The online learning site Lynda.com (which recently raised $103 million in its first round of outside investment) has acquired the European video training company video2brain. See the press release for more details.
Shuffling the Human Resources
Wendy Kopp, CEO and founder of Teach for America, announced this week that she’s stepping down. Her replacements come from within the organization: current President Matt Kramer and Chief Operating Officer Elisa Villanueva Beard will become co-CEOs. Kopp says she’ll retain a seat on the TFA board and will focus her work internationally via another non-profit, Teach For All.
Former Texas House Public Education Chairman Rob Eissler has a new gig: as a lobbyist for Pearson. Pearson has a $468 million, five-year contract with the state to run its standardized tests. Eissler has previously proposed legislation to curb standardized testing, but told the Texas Tribune that “many thought, I think erroneously, that I was against testing, but I was really trying to save it.” So he’s gonna be a great lobbyist, I can tell already.
Research and Rants and Regurgitated Press Releases
Phil Hill is right when he calls the recent report from Duke University “The Most Thorough Description (to date) of University Experience with MOOC.” The report (PDF) addresses Duke’s creation of a course on the Coursera platform. Among the findings: “Over 600 hours of effort were required to build and deliver the course, including more than 420 hours of effort by the instructor.” “At the time of enrollment, one-third of enrolled students held less than a four year degree, one third held a Bachelors or equivalent, and one-third held an advanced degree.” Read the whole thing.
In other open online education news (and hot on the heels of being one of Bill Gates' favorite cheap things, too!): MIT Opencourseware is seeing record levels of usage: “an all-time record in January with 2.25 million visits from 1.3 million unique visitors. We also set an annual record in 2012 with 22.3 million visits from 11.8 million visitors.” Massive!
The Pew Research Center released its latest survey data about Americans’ usage of social networking sites. Some 67% of adults over 18 do use them — well, some 67% say they use Facebook. 16% Twitter, 15% Pinterest.
Because numbers make good headlines, you get stories like this — no questions asked (really. no questions asked): “UC Irvine says Apple’s iPad helped students score 23% higher on exams” — via Apple Insider.
Duck Duck MOOC
I have long said that the University of Oregon needs to offer MOOCs in sports marketing. And news this week from the UO Senate Committee on Courses shouldn’t discourage it. Sure, I realize that the committee rejected for credit all the classes that a generous donation to the Knight Law School had subsidized — classes like “Conflict in Sports Teams” and “Football and Conflict” and such. But take a look at the multiple choice test that someone’s posted here and realize: this could be a huge branding opportunity. Go Ducks. Or something.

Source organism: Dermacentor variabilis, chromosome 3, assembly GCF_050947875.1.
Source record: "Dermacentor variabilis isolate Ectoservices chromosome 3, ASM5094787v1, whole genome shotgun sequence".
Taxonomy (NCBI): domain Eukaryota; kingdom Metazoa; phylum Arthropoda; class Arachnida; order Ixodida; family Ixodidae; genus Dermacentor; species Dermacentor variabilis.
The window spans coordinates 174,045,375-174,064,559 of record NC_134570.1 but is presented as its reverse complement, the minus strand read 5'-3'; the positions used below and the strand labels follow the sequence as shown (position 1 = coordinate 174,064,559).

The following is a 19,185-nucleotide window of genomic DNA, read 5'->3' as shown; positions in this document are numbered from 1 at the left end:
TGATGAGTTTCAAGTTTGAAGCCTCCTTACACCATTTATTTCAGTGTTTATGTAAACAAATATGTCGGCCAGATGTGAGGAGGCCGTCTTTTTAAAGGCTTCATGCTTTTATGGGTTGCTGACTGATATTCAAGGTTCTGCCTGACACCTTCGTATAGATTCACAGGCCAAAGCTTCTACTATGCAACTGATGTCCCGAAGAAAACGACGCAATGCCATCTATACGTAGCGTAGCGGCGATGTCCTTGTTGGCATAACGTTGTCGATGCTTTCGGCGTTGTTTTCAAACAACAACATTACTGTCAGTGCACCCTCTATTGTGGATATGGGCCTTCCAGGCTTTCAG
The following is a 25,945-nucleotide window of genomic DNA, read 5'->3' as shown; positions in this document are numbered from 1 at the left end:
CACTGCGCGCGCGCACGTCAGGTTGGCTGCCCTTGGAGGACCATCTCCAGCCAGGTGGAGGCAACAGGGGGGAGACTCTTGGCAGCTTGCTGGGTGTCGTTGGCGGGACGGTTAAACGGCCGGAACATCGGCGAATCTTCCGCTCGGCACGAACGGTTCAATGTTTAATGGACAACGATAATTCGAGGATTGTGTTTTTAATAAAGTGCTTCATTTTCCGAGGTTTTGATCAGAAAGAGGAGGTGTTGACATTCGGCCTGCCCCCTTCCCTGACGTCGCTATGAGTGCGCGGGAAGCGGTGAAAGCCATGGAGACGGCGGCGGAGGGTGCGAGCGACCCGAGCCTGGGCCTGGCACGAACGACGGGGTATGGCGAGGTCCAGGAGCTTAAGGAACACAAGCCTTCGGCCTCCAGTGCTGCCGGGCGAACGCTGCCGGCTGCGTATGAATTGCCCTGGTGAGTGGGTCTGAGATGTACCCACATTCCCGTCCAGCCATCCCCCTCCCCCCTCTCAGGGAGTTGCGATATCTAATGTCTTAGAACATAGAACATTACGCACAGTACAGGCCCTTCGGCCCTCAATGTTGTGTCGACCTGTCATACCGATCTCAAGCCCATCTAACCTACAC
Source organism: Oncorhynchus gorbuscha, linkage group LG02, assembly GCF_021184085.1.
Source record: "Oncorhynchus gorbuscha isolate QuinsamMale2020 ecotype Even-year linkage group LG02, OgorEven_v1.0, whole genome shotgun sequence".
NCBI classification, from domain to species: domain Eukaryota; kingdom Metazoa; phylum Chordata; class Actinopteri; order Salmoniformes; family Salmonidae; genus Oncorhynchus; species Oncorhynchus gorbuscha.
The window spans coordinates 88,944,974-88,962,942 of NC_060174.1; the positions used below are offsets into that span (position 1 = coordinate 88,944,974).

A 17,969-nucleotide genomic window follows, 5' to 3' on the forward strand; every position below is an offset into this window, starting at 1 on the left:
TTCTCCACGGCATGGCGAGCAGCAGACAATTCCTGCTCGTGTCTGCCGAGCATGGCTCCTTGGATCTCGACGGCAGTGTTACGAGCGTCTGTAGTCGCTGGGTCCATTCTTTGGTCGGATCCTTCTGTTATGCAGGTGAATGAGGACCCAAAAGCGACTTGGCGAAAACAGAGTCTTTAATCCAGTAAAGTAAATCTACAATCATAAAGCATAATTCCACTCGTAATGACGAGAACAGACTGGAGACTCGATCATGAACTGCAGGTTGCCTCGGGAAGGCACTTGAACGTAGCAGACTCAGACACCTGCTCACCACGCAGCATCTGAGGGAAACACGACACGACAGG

Open Source Hacking
College students: as you make plans for the Summer of 2013, don’t forget the Google Summer of Code, which will once again offer internship opportunities for students working on open source projects. More details here.
Join the Creative Commons, the Open Knowledge Foundation, and the open science community for an education hackathon on February 23. The goal is to build an open online course, the Introduction to Open Science.
Who Is Eisenhower, Who Is Socrates, and Other Jeopardy Questions
Congratulations to Leonard Cooper with his drop-the-mic Jeopardy Teen Tournament win.
Philosopher Alain de Botton called out Harry Styles, a singer in the teen pop group One Direction, this week. Botton told the London mag Metro that “people such as Harry Styles“ could benefit society by ”[recommending] to everyone they read Proust and Hegel, which would achieve more in five minutes than the Arts Council achieves year in, year out.” So to prove he's all sweetness and light, Styles tweeted out to his 10 million some odd Twitter followers that “Socrates, born in Athens in the 5th century BCE, marks a watershed in Ancient Greek philosophy.” Online learning FTW, I guess.
Other Online Ramblings
A reminder as I’m blogging less (because I’m book-writing and speaking and such) that I curate links drawn from all the smart stuff other folks write about education and technology here: News Elsewhere. And a reminder too that this site is ad-free… really… no affiliate links, I promise.
Photo credit: Keven Law